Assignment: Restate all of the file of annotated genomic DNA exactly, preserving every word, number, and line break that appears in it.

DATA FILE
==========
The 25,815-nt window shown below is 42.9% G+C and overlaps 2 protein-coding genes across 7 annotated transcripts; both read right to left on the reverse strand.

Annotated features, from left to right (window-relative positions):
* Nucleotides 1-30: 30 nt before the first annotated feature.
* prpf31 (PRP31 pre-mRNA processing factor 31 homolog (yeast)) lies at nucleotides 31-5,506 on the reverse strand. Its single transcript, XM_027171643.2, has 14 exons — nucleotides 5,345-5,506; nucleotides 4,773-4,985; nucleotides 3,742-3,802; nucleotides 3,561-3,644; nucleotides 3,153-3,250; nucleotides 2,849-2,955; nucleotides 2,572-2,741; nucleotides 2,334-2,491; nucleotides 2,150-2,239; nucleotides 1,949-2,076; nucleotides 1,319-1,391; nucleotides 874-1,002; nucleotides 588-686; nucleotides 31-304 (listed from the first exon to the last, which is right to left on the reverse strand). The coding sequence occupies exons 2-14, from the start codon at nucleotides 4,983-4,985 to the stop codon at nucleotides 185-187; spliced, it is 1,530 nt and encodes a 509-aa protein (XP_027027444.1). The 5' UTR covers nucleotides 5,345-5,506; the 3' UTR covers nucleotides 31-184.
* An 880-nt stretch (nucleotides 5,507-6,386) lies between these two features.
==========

The 25,815-nt window shown below is 42.9% G+C and overlaps 2 protein-coding genes across 7 annotated transcripts; both read right to left on the reverse strand.

Annotated features, from left to right (window-relative positions):
* Nucleotides 1-30: 30 nt before the first annotated feature.
* prpf31 (PRP31 pre-mRNA processing factor 31 homolog (yeast)) lies at nucleotides 31-5,506 on the reverse strand. Its single transcript, XM_027171643.2, has 14 exons — nucleotides 5,345-5,506; nucleotides 4,773-4,985; nucleotides 3,742-3,802; nucleotides 3,561-3,644; nucleotides 3,153-3,250; nucleotides 2,849-2,955; nucleotides 2,572-2,741; nucleotides 2,334-2,491; nucleotides 2,150-2,239; nucleotides 1,949-2,076; nucleotides 1,319-1,391; nucleotides 874-1,002; nucleotides 588-686; nucleotides 31-304 (listed from the first exon to the last, which is right to left on the reverse strand). The coding sequence occupies exons 2-14, from the start codon at nucleotides 4,983-4,985 to the stop codon at nucleotides 185-187; spliced, it is 1,530 nt and encodes a 509-aa protein (XP_027027444.1). The 5' UTR covers nucleotides 5,345-5,506; the 3' UTR covers nucleotides 31-184.
* An 880-nt stretch (nucleotides 5,507-6,386) lies between these two features.